AT&T has brought wireless home Internet to nine more states, offering rural and underserved customers a faster alternative to old DSL lines.
“Our Fixed Wireless Internet service provides a home Internet connection with download speeds of at least 10Mbps and speeds of at least 1Mbps,” AT&T said in a statement. announcement yesterday. “The connection is from the wireless tower to the fixed antenna on the customer’s premises or companies. This is the best way to deliver high power, high quality Internet to customers who live in underserved rural areas.”
The service is new in parts of Arkansas, California, Illinois, Indiana, Kansas, Michigan, Ohio, Texas, and Wisconsin. Wireless internet was already available earlier this year in parts of nine other states, namely Alabama, Florida, Georgia, Kentucky, Louisiana, Mississippi, North Carolina, South Carolina, and Tennessee. These reports are for 18 of the 21 states in AT&T’s wireless coverage.
AT&T now provides fixed wireless Internet to 160,000 residential and small business locations, and it plans to increase that number to more than 400,000 by the end of this year and to 1.1 million locations in 18 states by 2020 .
Standalone Wireless Internet service costs $60 a month with a 1-year contract, or $70 a month without a contract or after the contract expires, AT & T told Ars. Customers can get a $10-per-month discount on home wireless service by connecting with either DirecTV or AT&T smartphone service.
Installation fees for the outdoor antenna and indoor gateway are up to $99, but the fee is waived if service is purchased with DirecTV. Home Wireless Internet service has a monthly data cap of 160GB, version AT&T FAQ says. Customers must pay a fee of $10 for each additional 50GB, up to a maximum of $200 per month. Data caps on AT&T cable services are either 150GB or 1TB.
Government funding, from your phone bill
If you live in the US, you probably helped pay for this launch because it’s funded by the federal government’s Connect America Fund, which draws from surcharges on American phone bills to help rural Internet service. . In 2015, AT&T entered into an agreement with the US government to receive $428 million per year for six or seven years, almost 3 billion US dollarsto bring 10Mbps Internet service to parts of rural America.
Although the Federal Communications Commission uses 25Mbps downstream and 3Mbps upstream as the standard for measuring broadband performance, America’s connectivity only requires 10Mbps/1Mbps.
United States Treasury recipients are required to meet 40 percent of their production requirements at the end of 2017. AT&T wrote to “over 400,000” of the 1.1 million locations this year it will meet the threshold if it is at least 440,000. AT&T says it is still on track to meet the 100 percent goal by the required date of 2020.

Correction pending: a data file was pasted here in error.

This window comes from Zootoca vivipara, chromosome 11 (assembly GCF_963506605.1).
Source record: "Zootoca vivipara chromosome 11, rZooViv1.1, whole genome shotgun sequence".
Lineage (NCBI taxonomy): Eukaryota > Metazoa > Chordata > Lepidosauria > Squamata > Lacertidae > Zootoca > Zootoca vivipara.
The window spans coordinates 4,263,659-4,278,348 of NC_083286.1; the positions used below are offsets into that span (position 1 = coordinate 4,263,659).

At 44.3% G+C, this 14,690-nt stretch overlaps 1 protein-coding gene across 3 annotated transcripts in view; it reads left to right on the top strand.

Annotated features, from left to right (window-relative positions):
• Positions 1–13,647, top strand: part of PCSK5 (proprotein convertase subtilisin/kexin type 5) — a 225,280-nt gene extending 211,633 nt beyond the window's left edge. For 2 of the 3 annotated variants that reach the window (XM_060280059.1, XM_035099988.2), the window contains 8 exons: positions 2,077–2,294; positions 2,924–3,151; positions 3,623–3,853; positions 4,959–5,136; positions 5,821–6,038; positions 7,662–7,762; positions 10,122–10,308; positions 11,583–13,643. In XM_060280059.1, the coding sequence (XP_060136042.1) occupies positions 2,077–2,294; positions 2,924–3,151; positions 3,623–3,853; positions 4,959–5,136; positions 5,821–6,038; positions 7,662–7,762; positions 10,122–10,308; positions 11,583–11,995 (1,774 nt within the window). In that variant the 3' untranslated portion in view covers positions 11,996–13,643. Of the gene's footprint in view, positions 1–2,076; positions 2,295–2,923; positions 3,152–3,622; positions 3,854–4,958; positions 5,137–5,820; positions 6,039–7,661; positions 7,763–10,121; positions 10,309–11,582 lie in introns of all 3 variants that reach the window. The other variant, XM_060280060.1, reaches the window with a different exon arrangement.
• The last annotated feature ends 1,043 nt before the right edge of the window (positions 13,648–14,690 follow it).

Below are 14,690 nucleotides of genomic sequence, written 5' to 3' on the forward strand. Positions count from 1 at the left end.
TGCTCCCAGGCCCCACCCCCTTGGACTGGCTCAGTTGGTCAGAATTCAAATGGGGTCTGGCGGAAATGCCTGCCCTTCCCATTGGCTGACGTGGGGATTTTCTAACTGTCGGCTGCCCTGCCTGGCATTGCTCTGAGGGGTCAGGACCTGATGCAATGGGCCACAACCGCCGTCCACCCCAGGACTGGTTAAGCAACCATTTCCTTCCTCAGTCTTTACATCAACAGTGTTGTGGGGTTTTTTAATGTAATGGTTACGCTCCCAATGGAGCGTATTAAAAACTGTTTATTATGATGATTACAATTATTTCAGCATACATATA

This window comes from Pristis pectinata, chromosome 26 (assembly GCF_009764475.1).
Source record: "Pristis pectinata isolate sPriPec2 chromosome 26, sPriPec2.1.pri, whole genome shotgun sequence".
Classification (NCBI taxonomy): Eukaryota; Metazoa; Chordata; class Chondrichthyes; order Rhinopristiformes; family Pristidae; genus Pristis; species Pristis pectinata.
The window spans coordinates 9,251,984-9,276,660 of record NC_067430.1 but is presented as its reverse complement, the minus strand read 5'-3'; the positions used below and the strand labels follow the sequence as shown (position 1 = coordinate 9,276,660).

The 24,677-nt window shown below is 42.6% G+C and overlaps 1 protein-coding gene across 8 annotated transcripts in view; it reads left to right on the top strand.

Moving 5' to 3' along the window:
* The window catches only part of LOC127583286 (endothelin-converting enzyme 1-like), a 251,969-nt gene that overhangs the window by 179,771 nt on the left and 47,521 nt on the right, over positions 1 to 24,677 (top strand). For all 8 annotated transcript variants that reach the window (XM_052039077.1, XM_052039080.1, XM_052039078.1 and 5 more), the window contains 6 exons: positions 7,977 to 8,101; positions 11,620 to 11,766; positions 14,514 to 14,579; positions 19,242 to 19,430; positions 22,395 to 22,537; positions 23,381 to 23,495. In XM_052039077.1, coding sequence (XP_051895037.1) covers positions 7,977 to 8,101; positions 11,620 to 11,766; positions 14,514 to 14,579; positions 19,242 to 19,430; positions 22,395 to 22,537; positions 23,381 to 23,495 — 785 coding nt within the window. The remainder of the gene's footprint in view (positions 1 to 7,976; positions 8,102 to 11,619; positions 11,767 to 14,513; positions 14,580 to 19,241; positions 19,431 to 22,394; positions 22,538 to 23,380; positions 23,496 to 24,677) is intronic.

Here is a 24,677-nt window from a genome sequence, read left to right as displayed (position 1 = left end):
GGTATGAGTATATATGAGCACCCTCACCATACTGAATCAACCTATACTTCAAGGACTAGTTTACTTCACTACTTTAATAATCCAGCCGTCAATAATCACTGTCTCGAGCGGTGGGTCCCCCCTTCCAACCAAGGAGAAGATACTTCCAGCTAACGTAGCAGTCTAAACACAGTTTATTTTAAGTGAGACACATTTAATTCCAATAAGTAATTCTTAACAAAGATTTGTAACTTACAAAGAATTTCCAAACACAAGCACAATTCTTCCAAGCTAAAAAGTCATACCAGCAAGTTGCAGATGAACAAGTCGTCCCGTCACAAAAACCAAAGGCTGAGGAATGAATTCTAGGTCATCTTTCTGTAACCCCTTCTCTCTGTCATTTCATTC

AT&T is also doing a multi-year fiber-to-the-home expansion to 12.5 million customers, which it required as a condition of its acquisition of DirecTV. So America Fund’s wireless deployments reach more underserved areas where AT&T doesn’t build cable because costs per customer are higher.
Many customers stuck with much slower speeds
Even 10Mbps download speeds will be acceptable to customers in the AT&T area who have DSL service rated in kilobits or not at all. But as noted in this previous story, even after wireless expansion there may still be millions of customers in AT&T’s copper wire area with Internet service slower than 10Mbps.
1.1 million customers is still a far cry from the amount that AT&T said its fixed wireless service could cover a few years ago. In 2014, AT&T tell that in order to get its joint DirecTV approval, it will commit to bringing “fixed area wireless connectivity to 13 million new customer locations, particularly in underserved, rural areas” within four years of the joint closing . About 85 percent of the 13 million wireless locations will be outside of AT&T’s traditional wireline coverage; The deadline for that commitment will be July 2019.
But the Federal Communications Commission has not made that commitment joint approval. The FCC said AT&T estimates how many uninsured rural households are in its maximum coverage area.
AT&T apparently “engaged in some puffery when they were selling the deal” and “the FCC is serious that they’re out on it,” Harold Feld, senior VP of consumer advocacy group Public Knowledge, told Ars. But even in 1.1 million homes, “getting fixed wireless broadband to Americans at an affordable price is a good thing,” Feld said.
We asked AT&T today if it would try to hit the 13 million target anyway. In response, an AT&T spokesperson noted that the wireless proposal was not approved by the FCC and said the company would meet the wireless obligations required by the FCC. The cables, combined with AT&T’s existing broadband services, will bring speeds of at least 45Mbps to at least 25.7 million customer locations, AT&T said.
But that means a major wireless deployment outside of AT&T’s telecom coverage area may not materialize, or at least not by the 2019 deadline that AT&T has proposed. Separately, AT&T has been testing a new wireless system that could deliver multi-gigabit Internet speeds for either smartphone data or home Internet service, but did not say when it would be commercially available or how many people it would cover.